ETA: I’m always bemused by the assumption that Canadians and Americans are similar since our histories, form of government, economies, and geographies are so dissimilar. Yes, we trade with each other because of a very long common border, but below that surface our cultural roots are probably more similar to other former British colonies, with a dash of French colonialism tossed into the mix.
Zaeobi, I wholeheartedly agree. I see a lot of judgement on social media, which is one reason I need to reduce my leisure screen time right now.
I think it's important to recognize that while we're all dealing with the pandemic, different countries and different regions within countries are facing somewhat different challenges, and it might make sense for governments and individuals within one area to respond differently than those in another area. Not to mention all the inequities related to social class, gender, racialization, and so on, which really add to the mix -- and again, look different depending on where we're living.
I like that Gaylene: ‘assume good will instead of nursing our differences.’
Because IRL, I’m snarky, and my motto has always been ‘never assume maliciousness for what stupidity can explain.’ That’s a much nicer, more YLF way of putting things(!)
Sidebar: It’s interesting... you can be mean honest or nice honest. But you really don’t have to be hard and challenging to be honest...
Nodding along to so much of the wisdom already posted from Staysfit, Zaeobi, Jenn, Laura and others. In general, I try to keep my comments fairly positive until I "know" a poster a bit better. For example, if someone routinely discusses a large wardrobe or having bought too much in the past, then I might be less positive about new items that seem like duplications, or aren't nearly as fabulous as something else they've posted. OTOH, if someone is clearly rebuilding a wardrobe, or has changed climates dramatically, then I might be more encouraging, even in the midst of all our other global concerns right now. YLF is only a small part of most of our lives, so I try to keep an open mind, and not generalize, since I know very little about other people's stresses, challenges and the other choices they've made for consumption.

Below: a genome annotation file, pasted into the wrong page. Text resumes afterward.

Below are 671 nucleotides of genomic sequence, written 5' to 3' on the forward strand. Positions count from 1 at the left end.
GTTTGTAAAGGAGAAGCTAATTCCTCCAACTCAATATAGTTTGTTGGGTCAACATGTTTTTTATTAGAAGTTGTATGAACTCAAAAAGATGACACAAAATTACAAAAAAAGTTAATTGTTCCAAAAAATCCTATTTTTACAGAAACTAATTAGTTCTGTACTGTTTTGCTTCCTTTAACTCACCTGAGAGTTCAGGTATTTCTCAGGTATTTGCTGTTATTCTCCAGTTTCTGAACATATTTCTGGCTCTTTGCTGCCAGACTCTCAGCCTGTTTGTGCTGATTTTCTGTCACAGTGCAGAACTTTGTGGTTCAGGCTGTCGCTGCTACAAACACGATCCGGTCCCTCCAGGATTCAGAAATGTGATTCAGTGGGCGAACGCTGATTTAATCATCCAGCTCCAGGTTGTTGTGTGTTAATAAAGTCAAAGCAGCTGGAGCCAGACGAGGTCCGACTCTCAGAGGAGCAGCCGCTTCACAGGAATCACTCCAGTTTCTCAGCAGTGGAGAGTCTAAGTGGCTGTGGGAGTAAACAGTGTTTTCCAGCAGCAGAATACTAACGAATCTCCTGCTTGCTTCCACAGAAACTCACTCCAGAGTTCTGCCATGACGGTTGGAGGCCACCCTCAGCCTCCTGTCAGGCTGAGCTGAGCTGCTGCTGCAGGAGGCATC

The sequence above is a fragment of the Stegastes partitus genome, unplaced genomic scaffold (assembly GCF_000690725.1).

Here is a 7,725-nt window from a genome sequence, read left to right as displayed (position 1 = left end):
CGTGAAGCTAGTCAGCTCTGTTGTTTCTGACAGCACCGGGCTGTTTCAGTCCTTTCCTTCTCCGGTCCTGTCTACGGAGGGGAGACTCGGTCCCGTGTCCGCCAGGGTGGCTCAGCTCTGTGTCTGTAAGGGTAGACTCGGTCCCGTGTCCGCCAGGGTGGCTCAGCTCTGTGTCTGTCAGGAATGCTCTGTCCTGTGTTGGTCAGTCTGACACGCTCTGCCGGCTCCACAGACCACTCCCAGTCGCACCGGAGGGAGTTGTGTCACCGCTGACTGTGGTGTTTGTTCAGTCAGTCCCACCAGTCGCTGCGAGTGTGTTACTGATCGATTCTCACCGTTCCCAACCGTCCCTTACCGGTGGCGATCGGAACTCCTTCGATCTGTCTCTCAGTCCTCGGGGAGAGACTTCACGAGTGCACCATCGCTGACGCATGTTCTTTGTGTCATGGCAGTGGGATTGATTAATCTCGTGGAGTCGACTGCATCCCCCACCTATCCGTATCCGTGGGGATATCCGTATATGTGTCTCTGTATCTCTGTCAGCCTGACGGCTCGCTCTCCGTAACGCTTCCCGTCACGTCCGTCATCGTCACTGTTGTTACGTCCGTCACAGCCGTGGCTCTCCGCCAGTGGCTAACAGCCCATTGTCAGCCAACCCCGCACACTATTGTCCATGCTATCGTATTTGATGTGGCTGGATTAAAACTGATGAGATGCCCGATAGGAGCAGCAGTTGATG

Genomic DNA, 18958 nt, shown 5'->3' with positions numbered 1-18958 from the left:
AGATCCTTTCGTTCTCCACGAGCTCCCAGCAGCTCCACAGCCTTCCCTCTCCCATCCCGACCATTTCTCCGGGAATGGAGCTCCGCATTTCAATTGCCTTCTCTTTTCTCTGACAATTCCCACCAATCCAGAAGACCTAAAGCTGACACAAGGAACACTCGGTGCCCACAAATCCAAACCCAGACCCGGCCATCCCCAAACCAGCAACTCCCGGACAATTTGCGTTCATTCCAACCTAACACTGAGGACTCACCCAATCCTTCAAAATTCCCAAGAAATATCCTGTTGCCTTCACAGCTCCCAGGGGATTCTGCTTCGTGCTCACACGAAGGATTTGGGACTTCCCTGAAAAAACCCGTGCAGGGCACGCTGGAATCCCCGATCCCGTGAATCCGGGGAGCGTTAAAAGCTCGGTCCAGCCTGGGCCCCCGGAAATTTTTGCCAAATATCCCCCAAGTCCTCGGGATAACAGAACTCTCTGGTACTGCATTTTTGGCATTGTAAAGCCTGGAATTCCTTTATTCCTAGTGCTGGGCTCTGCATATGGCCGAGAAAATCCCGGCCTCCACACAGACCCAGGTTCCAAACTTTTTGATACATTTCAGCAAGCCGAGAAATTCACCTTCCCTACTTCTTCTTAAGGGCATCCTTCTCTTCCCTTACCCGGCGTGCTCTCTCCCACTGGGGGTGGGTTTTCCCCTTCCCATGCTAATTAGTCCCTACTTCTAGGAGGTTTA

OK- a somewhat funny, and strangely related story. Back in October 2003, just after the SARS epidemic, DH and I took a trip to China. DH speaks and reads Mandarin, so we hadn't planned to do a package trip (we've never done one before or since) but the prices were so good, that we signed up for one. On the Shanghai leg, we were placed with a larger Canadian group, but on the other parts, we were by ourselves (the rest of the Canadian tour was different.) We offered to be placed with any other English-speaking group, because it seemed a bit wasteful for us to have our own car and driver. And, we were turned down, because of "cultural differences." We still laugh about this. Despite the conversation in this thread, I guess we're at least grateful that they didn't think there were too many differences between the US and Canada, because we thoroughly enjoyed that group- many were similar to us, in having one part of a couple being a Mandarin speaker and the other not, and we were all in complete agreement that the tour company had a very stereotypical idea of what "all" people from Canada and the US eat.